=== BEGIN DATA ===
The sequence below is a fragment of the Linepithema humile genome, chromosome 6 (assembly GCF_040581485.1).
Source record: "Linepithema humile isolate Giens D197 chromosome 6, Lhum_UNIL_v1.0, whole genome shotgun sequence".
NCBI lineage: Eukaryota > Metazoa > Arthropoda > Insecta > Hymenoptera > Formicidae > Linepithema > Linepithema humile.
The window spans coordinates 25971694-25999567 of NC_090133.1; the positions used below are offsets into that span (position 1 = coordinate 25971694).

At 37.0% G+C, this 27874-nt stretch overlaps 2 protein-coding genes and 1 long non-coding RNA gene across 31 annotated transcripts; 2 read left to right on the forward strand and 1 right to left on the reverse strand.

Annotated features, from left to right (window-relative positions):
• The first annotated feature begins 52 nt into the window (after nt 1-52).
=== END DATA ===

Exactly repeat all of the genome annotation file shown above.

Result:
The sequence below is a fragment of the Linepithema humile genome, chromosome 6 (assembly GCF_040581485.1).
Source record: "Linepithema humile isolate Giens D197 chromosome 6, Lhum_UNIL_v1.0, whole genome shotgun sequence".
NCBI lineage: Eukaryota > Metazoa > Arthropoda > Insecta > Hymenoptera > Formicidae > Linepithema > Linepithema humile.
The window spans coordinates 25971694-25999567 of NC_090133.1; the positions used below are offsets into that span (position 1 = coordinate 25971694).

At 37.0% G+C, this 27874-nt stretch overlaps 2 protein-coding genes and 1 long non-coding RNA gene across 31 annotated transcripts; 2 read left to right on the forward strand and 1 right to left on the reverse strand.

Annotated features, from left to right (window-relative positions):
• The first annotated feature begins 52 nt into the window (after nt 1-52).